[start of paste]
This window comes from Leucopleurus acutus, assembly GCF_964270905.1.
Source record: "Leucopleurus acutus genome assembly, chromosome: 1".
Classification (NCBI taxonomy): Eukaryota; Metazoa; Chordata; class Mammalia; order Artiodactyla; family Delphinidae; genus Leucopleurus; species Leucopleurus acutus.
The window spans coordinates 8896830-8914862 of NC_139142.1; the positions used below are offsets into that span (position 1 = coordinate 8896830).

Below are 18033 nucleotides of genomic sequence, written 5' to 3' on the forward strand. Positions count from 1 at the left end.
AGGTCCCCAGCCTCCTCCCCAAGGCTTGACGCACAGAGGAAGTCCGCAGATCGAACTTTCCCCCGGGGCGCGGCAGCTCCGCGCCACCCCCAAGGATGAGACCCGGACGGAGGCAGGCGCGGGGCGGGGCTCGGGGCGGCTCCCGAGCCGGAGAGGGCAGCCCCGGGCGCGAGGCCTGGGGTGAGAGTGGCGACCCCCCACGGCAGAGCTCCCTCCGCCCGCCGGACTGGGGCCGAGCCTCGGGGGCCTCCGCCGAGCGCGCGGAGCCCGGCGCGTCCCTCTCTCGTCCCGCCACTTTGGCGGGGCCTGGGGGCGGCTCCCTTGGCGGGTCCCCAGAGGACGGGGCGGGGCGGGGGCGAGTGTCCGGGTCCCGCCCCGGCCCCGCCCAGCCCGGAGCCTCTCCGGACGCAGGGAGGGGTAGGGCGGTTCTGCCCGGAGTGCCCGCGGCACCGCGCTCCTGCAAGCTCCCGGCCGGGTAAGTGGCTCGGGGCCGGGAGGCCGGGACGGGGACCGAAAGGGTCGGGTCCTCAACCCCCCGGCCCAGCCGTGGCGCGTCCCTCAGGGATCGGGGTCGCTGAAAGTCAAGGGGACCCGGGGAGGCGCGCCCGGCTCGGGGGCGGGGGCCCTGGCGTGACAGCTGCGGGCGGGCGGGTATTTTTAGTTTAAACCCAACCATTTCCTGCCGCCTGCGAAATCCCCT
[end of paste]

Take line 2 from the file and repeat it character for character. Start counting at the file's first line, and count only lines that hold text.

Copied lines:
Source record: "Leucopleurus acutus genome assembly, chromosome: 1".